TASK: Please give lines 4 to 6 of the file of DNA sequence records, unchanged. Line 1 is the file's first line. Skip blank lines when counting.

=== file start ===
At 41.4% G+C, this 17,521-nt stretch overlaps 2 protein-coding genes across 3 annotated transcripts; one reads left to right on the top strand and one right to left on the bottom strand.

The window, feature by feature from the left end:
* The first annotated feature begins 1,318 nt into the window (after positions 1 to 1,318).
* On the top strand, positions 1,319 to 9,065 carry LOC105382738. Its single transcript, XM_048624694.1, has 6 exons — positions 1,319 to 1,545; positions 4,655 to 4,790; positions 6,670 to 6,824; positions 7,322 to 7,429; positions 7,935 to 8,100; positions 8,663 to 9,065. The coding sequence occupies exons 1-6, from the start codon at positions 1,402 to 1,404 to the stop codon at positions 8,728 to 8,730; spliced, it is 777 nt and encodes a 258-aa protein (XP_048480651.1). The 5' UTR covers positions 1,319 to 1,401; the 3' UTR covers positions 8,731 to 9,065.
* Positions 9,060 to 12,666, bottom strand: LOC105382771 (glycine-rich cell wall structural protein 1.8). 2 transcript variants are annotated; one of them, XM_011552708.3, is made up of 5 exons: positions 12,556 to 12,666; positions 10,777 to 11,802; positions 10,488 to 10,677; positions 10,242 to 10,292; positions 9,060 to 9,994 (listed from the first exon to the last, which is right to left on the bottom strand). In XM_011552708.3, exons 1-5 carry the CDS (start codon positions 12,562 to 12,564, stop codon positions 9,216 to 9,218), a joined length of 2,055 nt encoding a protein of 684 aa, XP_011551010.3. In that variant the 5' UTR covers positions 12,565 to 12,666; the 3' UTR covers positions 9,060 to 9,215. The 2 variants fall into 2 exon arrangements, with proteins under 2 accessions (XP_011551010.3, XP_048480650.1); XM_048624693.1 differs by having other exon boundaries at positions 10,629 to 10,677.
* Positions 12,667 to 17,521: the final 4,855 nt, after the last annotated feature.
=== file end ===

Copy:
* On the top strand, positions 1,319 to 9,065 carry LOC105382738. Its single transcript, XM_048624694.1, has 6 exons — positions 1,319 to 1,545; positions 4,655 to 4,790; positions 6,670 to 6,824; positions 7,322 to 7,429; positions 7,935 to 8,100; positions 8,663 to 9,065. The coding sequence occupies exons 1-6, from the start codon at positions 1,402 to 1,404 to the stop codon at positions 8,728 to 8,730; spliced, it is 777 nt and encodes a 258-aa protein (XP_048480651.1). The 5' UTR covers positions 1,319 to 1,401; the 3' UTR covers positions 8,731 to 9,065.
* Positions 9,060 to 12,666, bottom strand: LOC105382771 (glycine-rich cell wall structural protein 1.8). 2 transcript variants are annotated; one of them, XM_011552708.3, is made up of 5 exons: positions 12,556 to 12,666; positions 10,777 to 11,802; positions 10,488 to 10,677; positions 10,242 to 10,292; positions 9,060 to 9,994 (listed from the first exon to the last, which is right to left on the bottom strand). In XM_011552708.3, exons 1-5 carry the CDS (start codon positions 12,562 to 12,564, stop codon positions 9,216 to 9,218), a joined length of 2,055 nt encoding a protein of 684 aa, XP_011551010.3. In that variant the 5' UTR covers positions 12,565 to 12,666; the 3' UTR covers positions 9,060 to 9,215. The 2 variants fall into 2 exon arrangements, with proteins under 2 accessions (XP_011551010.3, XP_048480650.1); XM_048624693.1 differs by having other exon boundaries at positions 10,629 to 10,677.
* Positions 12,667 to 17,521: the final 4,855 nt, after the last annotated feature.